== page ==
Raising Girls in the U.K. so They Don’t End Up Pregnant at 15


I have lived in Germany more than half of my life. I spent almost seven years in France, and I have been living in the U.K. for eight years soon. Am I still a German? Not really, I guess. I am not an Englishman, either. So who am I? This question gets more and more difficult to answer.
I will never be an Englishman, I reckon. Or rather, I won’t ever feel like one. Would I want to? Maybe. So would I want to be a German if I had a choice? Tough one. I would like to leave some of our character traits behind, first and most importantly, our incessant drive to be a pain up the bum.
The difference between the generally polite and positive English social interactions and the rude barking that I encounter in Germany every time I go makes me hope Northern English attitudes rub off. I like the way my hosts behave and interact.
No Way Back
Most of my German friends and colleagues don’t notice the poisonous atmosphere in Germany. But I am pretty sure I could not move back to Germany without being depressed, or worse, falling back into the trot myself.
So are the British better people?
I don’t think they are, for they have their own share of flaws. I just happen to be able to live with their faults more easily. They are not as annoying.
The one thing I do struggle with, though, is thinking about what our little girls will be like when they are 14, 16 and 18 years old. There are a lot of stereotypes about English girls in my head that are less than flattering. What if my daughters grow up to be like some of those?
This goes way back!
My high school had an exchange program where some of us went to the U.K. and then later their hosts came over to Hamburg. I can still remember the bright neon socks. This was in 1986, when Kajagoogoo were big.
You don’t see neon socks anymore where I live now, but track suits and muffin tops are worthy successors, not to mention the “Croydon facelift.” Britain has avant-garde designers and a population that really doesn’t care.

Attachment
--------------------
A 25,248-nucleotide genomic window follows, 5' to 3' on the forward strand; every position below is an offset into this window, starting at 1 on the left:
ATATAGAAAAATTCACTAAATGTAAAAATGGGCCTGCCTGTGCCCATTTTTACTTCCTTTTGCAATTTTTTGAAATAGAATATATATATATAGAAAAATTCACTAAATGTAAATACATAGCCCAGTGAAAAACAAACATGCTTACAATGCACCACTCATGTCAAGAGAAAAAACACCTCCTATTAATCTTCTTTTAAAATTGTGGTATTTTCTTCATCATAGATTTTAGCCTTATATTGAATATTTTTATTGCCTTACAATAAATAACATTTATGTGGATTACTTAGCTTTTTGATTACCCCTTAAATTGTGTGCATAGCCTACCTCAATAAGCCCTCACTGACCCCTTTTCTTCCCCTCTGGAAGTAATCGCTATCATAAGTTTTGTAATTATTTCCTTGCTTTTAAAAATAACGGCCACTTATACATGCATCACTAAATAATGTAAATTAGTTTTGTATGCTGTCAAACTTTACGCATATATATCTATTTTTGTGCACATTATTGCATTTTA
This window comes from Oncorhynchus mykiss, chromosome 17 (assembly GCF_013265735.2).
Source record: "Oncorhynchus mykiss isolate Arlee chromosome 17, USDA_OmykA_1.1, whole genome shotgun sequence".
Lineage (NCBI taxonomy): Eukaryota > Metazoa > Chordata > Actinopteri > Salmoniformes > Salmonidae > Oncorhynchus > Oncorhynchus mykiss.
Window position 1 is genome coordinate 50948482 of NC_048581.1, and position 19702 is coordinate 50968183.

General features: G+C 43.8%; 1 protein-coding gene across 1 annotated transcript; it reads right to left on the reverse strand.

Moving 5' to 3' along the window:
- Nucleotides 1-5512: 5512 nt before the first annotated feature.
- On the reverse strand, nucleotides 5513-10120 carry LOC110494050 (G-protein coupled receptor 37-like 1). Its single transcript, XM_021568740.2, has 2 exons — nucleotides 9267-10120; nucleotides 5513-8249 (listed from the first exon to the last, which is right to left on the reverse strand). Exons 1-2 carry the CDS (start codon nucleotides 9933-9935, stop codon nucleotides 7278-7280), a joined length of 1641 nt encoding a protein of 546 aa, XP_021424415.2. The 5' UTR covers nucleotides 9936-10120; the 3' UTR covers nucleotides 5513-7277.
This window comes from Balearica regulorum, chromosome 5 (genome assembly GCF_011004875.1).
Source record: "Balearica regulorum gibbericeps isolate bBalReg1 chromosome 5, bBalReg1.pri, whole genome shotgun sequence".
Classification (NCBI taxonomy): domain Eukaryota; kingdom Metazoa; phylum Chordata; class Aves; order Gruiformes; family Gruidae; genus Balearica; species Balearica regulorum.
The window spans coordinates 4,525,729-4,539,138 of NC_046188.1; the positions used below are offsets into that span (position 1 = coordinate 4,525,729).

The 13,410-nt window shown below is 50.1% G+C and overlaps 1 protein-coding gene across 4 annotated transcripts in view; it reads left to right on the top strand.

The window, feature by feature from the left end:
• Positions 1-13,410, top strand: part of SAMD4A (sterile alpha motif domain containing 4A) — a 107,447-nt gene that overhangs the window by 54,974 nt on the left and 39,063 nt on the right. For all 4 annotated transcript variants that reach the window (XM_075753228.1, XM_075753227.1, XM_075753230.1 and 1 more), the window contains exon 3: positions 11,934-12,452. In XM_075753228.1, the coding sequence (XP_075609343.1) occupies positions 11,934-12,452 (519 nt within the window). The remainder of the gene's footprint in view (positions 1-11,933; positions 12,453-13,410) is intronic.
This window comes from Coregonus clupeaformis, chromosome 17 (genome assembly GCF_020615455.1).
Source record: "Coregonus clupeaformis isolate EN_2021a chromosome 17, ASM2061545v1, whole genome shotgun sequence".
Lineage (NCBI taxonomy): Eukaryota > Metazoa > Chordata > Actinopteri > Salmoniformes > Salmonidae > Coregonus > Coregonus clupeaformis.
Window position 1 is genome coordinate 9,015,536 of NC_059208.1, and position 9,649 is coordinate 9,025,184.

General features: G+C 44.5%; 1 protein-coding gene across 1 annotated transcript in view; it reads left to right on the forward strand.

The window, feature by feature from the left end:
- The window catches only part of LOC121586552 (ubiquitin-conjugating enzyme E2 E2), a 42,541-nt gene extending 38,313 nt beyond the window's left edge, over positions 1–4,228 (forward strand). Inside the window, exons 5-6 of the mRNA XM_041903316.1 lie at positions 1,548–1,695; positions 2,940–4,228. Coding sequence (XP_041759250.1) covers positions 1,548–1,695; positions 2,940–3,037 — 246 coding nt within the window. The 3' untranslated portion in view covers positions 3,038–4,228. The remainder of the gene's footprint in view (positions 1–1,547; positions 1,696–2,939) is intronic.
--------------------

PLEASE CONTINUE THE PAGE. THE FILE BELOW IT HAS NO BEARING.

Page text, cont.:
And then there is the teenage pregnancies thing. I don’t even want to think about that! Makes me want to pack up and move back to the continent. Right now.
But Does it Matter?
At the heart of it is of course my anxiousness. I grew up in a pretty protected environment, much more protected than some of the kids that live in our neighbourhood. I simply don’t know how to handle three essentially English daughters!
How much will the environment shape them? What can I do to make sure they have reasonable friends? What does “reasonable” even mean in the U.K.? How can I know?
My wife and I will apply our respective experience. In her case, there will be a huge gap between her expectations and those of our surroundings and fellow parents. My cultural background is close, but still not the same, and I expect a certain amount of friction. Will we be able to make appropriate decisions? Good choices that guide our daughters into the best direction for them?
Then again, maybe culture has nothing to do with it.
I am convinced our parental influence makes a big difference and that our girls will therefore not turn into Vicky Pollard. Plus they are smart. But without the solid foundation of accepted, shared basic standards in our family, it will be interesting to see who they will be. I hope it will be easy for them to find out.


  1. Very interesting text Jan. Thx for sharing.
    I’m sure both you and your wife are going to find the exact perfect answers for your questions.

  2. “Most of my German friends and colleagues don’t notice the poisonous atmosphere in Germany. But I am pretty sure I could not move back to Germany without being depressed, or worse, falling back into the trot myself.”

    Oh. My. Gosh. What the heck did I just read?
    Dude, the only reason they didn’t notice the “poisonous” atmosphere was that it wasn’t there at all; they ASSIMILATED to the culture! This is something well-behaved foreigners are supposed to do when they go to another country! What kind of intercultural parent ignores the cultural differences between Germany and the UK?
    Worse still, why the heck do you assume that societal norms of English-speaking countries are by default adequate and to be adopted by other European cultures?
    This is NOT a good way of discussing issues like this! It would be more insightful and fair to say that different cultures have different societal norms, and sometimes there can be misunderstandings.
    I’m not German, nor have I been to Germany, so I’m not biased in favor of Germany. The point still stands: it’s important to not jump to conclusions or take offense in situations that at first upset you; instead, observe and think about why people behave this way in other countries, and learn about societal norms of countries you’re going to visit.

    If you can stop being so wet and just toughen up a bit, you’ll have a much better time in Germany.
    Sorry, Jan, but with this one-sided perspective of yours, you’re not going to win any friends. Not cool, dude. Not cool.


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